As an opening to this series on Teaching Children about Money, I want to share my desire for educating the next generation. A common pattern that we see with many of our clients is that they were taught very little about money from their parents. The pension systems that their parents relied on for retirement forced saving and so there wasn’t a whole lot to learn – or pass on to their children. Unfortunately, this generation has to learn how to do things differently than their parents or grandparents. On top of that, a lot of what we learn in childhood and young adulthood about money dictates our financial behavior for many years to come.
Priority of Saving
One of the best ways to introduce saving and investing is to talk about “buckets.” These buckets include things like cash savings, 401(k), Roth IRA’s, IRAs, and taxable investments. But which should be funded first and how much should go in each? While the list below depends on the person and goals, this is a rough outline that many financial planners would agree with. This list would certainly change depending on their goals – for example, if they want to buy a home in the near future, the priority would be quite a bit different. This is geared more toward the part-time high school/college student or young worker.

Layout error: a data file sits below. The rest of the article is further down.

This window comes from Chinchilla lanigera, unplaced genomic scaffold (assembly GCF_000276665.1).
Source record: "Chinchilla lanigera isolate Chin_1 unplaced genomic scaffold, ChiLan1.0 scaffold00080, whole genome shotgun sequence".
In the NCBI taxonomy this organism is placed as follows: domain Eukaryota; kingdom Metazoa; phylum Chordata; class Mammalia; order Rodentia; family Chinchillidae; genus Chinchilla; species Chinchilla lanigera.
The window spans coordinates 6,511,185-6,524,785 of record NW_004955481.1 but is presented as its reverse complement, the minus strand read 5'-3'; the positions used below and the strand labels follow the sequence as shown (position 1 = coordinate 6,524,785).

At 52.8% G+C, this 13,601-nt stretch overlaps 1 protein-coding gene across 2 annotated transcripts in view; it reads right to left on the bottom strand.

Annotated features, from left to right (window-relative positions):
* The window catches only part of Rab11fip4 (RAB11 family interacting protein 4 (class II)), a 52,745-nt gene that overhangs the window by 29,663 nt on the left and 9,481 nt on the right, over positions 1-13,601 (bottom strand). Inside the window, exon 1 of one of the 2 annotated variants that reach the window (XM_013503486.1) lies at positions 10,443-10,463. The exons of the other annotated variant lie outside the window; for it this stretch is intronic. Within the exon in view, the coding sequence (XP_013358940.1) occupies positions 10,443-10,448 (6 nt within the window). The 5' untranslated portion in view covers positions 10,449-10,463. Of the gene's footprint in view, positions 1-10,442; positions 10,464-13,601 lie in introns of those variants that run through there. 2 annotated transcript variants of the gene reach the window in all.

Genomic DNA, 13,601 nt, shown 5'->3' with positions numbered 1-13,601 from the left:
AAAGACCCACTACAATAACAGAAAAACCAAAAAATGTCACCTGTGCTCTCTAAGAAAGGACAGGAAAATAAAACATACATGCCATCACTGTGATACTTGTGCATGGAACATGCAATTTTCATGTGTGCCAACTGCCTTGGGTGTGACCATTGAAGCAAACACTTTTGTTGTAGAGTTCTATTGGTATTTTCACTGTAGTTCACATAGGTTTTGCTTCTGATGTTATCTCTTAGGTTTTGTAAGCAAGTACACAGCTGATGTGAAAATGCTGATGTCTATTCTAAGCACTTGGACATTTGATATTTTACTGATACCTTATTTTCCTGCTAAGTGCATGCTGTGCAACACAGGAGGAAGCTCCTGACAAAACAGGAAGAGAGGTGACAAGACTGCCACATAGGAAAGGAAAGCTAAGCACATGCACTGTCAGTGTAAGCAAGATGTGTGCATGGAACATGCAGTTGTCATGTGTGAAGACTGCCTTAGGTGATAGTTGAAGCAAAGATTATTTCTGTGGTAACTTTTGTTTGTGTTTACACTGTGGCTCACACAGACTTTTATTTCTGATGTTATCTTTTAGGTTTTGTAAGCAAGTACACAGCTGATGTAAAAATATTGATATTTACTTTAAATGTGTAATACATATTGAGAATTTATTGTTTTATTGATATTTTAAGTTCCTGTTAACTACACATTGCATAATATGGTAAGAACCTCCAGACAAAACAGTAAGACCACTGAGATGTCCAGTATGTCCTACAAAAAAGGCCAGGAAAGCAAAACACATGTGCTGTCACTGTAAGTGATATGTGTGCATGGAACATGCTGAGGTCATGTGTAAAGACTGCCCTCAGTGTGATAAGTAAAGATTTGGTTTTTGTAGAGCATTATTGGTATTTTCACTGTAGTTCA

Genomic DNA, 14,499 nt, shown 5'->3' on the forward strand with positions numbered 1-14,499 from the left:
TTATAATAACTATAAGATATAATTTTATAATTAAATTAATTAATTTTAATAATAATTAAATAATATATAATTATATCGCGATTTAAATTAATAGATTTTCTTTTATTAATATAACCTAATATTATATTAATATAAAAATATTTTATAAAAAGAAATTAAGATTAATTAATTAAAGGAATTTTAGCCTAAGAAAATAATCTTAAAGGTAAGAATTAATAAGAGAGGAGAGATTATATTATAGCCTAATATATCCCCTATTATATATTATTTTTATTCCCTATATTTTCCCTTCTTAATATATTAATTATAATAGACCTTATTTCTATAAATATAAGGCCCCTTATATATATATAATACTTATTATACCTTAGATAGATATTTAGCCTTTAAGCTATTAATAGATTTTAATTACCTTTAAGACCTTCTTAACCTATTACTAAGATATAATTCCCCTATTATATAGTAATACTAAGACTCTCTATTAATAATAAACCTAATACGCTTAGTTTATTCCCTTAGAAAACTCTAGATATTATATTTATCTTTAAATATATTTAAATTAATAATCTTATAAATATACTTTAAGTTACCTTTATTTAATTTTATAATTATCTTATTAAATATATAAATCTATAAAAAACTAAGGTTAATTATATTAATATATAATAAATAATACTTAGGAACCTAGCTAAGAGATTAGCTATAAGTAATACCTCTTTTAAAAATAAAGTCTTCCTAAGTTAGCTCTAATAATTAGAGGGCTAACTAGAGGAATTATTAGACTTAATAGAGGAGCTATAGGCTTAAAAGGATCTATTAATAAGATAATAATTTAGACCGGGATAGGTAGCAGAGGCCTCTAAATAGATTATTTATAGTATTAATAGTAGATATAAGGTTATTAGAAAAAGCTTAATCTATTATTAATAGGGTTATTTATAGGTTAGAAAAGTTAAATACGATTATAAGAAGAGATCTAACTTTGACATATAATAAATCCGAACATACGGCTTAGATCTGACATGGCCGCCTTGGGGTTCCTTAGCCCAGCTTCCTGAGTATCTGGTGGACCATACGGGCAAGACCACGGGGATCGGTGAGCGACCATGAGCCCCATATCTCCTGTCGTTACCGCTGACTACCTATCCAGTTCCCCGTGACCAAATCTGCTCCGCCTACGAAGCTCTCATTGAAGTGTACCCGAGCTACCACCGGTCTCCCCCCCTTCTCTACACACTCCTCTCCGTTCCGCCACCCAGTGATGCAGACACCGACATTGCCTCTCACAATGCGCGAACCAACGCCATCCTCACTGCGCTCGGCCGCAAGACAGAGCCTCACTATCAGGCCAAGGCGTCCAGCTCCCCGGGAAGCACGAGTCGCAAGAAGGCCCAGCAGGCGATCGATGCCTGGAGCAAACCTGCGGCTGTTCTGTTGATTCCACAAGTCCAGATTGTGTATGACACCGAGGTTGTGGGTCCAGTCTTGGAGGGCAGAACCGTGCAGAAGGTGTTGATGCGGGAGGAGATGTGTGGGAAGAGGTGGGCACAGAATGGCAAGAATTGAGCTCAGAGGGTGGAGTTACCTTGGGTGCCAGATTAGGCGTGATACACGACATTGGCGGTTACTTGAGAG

Cash Savings - $1,000
Company 401(k) – Only enough to get the full “match” if they have it
Debt – Pay off high interest debt
Cash Savings – 3 to 6 months of non-discretionary expenses
401(k) or Roth 401(k) – Max out contributions
Roth IRA or Traditional IRA – Max out contributions (income restrictions apply)
Taxable Investments – Leftover amount
Disclaimer: Alex Voorhees and Reston Wealth Management do not provide legal, accounting or tax advice. This information is not intended to be a substitute for specific individualized tax or legal advice. We suggest that you discuss your specific situation with a qualified investment, tax or legal advisor. The opinions voiced in this article are for general information only and are not intended to provide specific advice or recommendations for any individual. To determine which investment(s) or strategies may be appropriate for you, consult your financial advisor prior to investing. No strategy assures success or protects against loss. You should consider the investment objectives, risks, charges and expenses of any investment carefully before investing.